Undaunted by the reception of Mor
ris. Francis McGovern, 2ol5 Chicago
street, son of former City Commis
sioner Thomas Mctiovern, entered the
house. He received a cracked lip.
The whole neighborhood was
aroused and police were summoned.
Returns and Threatens Wife.
Before oflicers arrived, Pryor es
caped. Shortly after the officers left
he returned, took down an army rifle
and threatened his wife with instant
He was arrested before he could
carry out his intention.
Mrs. Pryor said that her husband
always objected to her going to serv
ices, though he insisted that she say
grace at meals.
Omaha Manufacturers Will Look
Closer to the Cost of Production
Price of Saw Material and
Labor Both Compel Closer
Watch on Affairs.
LAUNDRYMEN PAYING MORE
Manufacturers in Omaha will pay
more attention to cost finding now
than they ever did before. They arc
talking this more and more as the
cost of raw material and the cost of
production rises. Too little attention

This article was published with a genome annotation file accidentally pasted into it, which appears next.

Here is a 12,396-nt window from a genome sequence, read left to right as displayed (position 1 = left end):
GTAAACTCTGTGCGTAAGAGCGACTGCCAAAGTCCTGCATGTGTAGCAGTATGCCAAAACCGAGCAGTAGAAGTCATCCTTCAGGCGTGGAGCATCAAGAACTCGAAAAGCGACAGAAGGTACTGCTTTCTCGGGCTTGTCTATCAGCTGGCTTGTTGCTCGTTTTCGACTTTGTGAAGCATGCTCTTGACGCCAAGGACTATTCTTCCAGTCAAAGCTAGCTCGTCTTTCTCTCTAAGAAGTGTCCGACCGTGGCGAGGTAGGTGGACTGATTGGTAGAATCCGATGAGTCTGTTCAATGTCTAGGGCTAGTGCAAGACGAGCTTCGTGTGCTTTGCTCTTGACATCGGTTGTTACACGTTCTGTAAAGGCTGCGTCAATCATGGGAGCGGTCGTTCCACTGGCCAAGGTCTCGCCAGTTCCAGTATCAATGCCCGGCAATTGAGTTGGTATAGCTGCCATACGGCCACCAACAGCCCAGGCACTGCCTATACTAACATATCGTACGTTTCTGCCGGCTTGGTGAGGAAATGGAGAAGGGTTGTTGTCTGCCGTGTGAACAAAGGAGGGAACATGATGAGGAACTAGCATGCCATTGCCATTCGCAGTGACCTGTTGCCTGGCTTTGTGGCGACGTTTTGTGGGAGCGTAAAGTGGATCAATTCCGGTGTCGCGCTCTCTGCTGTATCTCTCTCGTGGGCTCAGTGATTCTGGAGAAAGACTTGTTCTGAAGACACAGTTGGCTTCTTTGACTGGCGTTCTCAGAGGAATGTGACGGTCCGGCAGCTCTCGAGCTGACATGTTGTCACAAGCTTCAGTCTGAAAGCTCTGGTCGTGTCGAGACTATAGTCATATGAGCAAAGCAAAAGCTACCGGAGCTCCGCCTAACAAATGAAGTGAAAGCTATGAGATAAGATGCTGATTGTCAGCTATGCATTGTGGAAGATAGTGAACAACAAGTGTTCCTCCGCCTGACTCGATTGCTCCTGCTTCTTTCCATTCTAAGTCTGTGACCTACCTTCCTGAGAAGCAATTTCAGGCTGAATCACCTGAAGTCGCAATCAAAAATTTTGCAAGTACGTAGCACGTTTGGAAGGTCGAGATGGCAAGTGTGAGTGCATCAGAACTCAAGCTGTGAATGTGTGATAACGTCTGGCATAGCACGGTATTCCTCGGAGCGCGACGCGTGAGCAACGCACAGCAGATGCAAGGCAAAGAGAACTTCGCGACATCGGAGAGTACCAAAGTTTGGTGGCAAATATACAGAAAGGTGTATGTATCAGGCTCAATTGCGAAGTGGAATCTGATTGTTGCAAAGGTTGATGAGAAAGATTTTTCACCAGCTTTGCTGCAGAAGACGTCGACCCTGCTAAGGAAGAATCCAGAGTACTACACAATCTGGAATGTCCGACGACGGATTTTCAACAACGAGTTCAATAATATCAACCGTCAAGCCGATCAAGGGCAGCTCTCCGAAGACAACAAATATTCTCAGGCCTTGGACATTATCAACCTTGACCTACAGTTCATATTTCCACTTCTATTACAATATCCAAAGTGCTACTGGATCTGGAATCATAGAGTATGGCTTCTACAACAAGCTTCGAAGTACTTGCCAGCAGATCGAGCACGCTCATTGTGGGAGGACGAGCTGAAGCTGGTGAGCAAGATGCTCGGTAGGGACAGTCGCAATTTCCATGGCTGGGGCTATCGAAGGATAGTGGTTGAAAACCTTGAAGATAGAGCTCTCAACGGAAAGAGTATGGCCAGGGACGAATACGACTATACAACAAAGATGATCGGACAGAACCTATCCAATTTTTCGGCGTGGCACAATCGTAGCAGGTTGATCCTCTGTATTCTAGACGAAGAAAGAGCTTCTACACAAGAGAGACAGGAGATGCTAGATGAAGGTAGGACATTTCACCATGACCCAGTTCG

has heen paid, manufacturers now
say, to the cost in various depart
ments of the factories, and they rea
lize now that if they arc to meet
the increased cost of production with
out constantly raising the price of
their product, they must do it by
economy ana etlkiency.
1 The laundrymcn in their slate con
vention at the Henshaw hotel took
the lead in this cost finding discus
sion, Laundrymen are counted among
the manufacturers. They hope to
practice greater economy.
Not to Increase Coat of Service.
Their president announced that the
laundrymen have i.o intention of in
creasing the rates of their service,
though they are aware that the cost
of raw materials has increased from
20 to 100 per cent since their last in
crease in rates went into effect in
October. If efficiency in work and
economy in management is to over
come this divergence in cost of. ma
terials, it is said, It will mean that
318 Rose Building
16th and Farnam Sts.
'Why Not Install a
r Kt ii r a nrr-n
1509 Howard St.
Made in Omaha by
Hydraulic Press Brick
W. O. W. BLDG.
vffTtjw A proven success.
fIMvfta Combines real